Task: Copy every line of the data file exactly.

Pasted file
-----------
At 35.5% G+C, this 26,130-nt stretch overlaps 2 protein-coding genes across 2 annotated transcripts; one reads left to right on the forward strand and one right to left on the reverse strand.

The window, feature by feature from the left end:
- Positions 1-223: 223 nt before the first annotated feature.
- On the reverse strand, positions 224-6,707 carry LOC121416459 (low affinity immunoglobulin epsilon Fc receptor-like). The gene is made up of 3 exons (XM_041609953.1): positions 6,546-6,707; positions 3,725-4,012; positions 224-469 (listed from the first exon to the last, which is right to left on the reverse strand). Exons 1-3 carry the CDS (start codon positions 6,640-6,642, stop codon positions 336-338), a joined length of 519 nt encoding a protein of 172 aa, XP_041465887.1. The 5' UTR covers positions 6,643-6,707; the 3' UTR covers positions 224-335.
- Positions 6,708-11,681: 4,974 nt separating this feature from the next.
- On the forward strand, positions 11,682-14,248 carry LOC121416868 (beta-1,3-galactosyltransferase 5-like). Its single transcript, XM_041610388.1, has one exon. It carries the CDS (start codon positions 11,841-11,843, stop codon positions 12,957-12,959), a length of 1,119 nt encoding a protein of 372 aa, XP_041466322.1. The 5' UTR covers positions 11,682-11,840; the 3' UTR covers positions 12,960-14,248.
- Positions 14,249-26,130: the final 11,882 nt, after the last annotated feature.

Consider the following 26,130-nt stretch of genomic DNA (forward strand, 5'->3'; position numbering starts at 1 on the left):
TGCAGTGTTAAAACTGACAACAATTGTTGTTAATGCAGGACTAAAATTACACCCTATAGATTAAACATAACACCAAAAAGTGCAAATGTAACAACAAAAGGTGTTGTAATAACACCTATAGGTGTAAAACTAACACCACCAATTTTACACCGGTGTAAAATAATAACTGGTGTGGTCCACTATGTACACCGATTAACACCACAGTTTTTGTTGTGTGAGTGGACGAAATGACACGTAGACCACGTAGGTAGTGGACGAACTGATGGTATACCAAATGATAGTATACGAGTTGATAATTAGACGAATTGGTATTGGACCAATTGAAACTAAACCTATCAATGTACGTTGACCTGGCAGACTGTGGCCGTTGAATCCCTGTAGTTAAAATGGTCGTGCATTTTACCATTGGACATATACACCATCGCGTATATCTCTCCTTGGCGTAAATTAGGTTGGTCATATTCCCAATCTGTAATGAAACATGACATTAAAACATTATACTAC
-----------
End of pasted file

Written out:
At 35.5% G+C, this 26,130-nt stretch overlaps 2 protein-coding genes across 2 annotated transcripts; one reads left to right on the forward strand and one right to left on the reverse strand.

The window, feature by feature from the left end:
- Positions 1-223: 223 nt before the first annotated feature.
- On the reverse strand, positions 224-6,707 carry LOC121416459 (low affinity immunoglobulin epsilon Fc receptor-like). The gene is made up of 3 exons (XM_041609953.1): positions 6,546-6,707; positions 3,725-4,012; positions 224-469 (listed from the first exon to the last, which is right to left on the reverse strand). Exons 1-3 carry the CDS (start codon positions 6,640-6,642, stop codon positions 336-338), a joined length of 519 nt encoding a protein of 172 aa, XP_041465887.1. The 5' UTR covers positions 6,643-6,707; the 3' UTR covers positions 224-335.
- Positions 6,708-11,681: 4,974 nt separating this feature from the next.
- On the forward strand, positions 11,682-14,248 carry LOC121416868 (beta-1,3-galactosyltransferase 5-like). Its single transcript, XM_041610388.1, has one exon. It carries the CDS (start codon positions 11,841-11,843, stop codon positions 12,957-12,959), a length of 1,119 nt encoding a protein of 372 aa, XP_041466322.1. The 5' UTR covers positions 11,682-11,840; the 3' UTR covers positions 12,960-14,248.
- Positions 14,249-26,130: the final 11,882 nt, after the last annotated feature.

Consider the following 26,130-nt stretch of genomic DNA (forward strand, 5'->3'; position numbering starts at 1 on the left):
TGCAGTGTTAAAACTGACAACAATTGTTGTTAATGCAGGACTAAAATTACACCCTATAGATTAAACATAACACCAAAAAGTGCAAATGTAACAACAAAAGGTGTTGTAATAACACCTATAGGTGTAAAACTAACACCACCAATTTTACACCGGTGTAAAATAATAACTGGTGTGGTCCACTATGTACACCGATTAACACCACAGTTTTTGTTGTGTGAGTGGACGAAATGACACGTAGACCACGTAGGTAGTGGACGAACTGATGGTATACCAAATGATAGTATACGAGTTGATAATTAGACGAATTGGTATTGGACCAATTGAAACTAAACCTATCAATGTACGTTGACCTGGCAGACTGTGGCCGTTGAATCCCTGTAGTTAAAATGGTCGTGCATTTTACCATTGGACATATACACCATCGCGTATATCTCTCCTTGGCGTAAATTAGGTTGGTCATATTCCCAATCTGTAATGAAACATGACATTAAAACATTATACTAC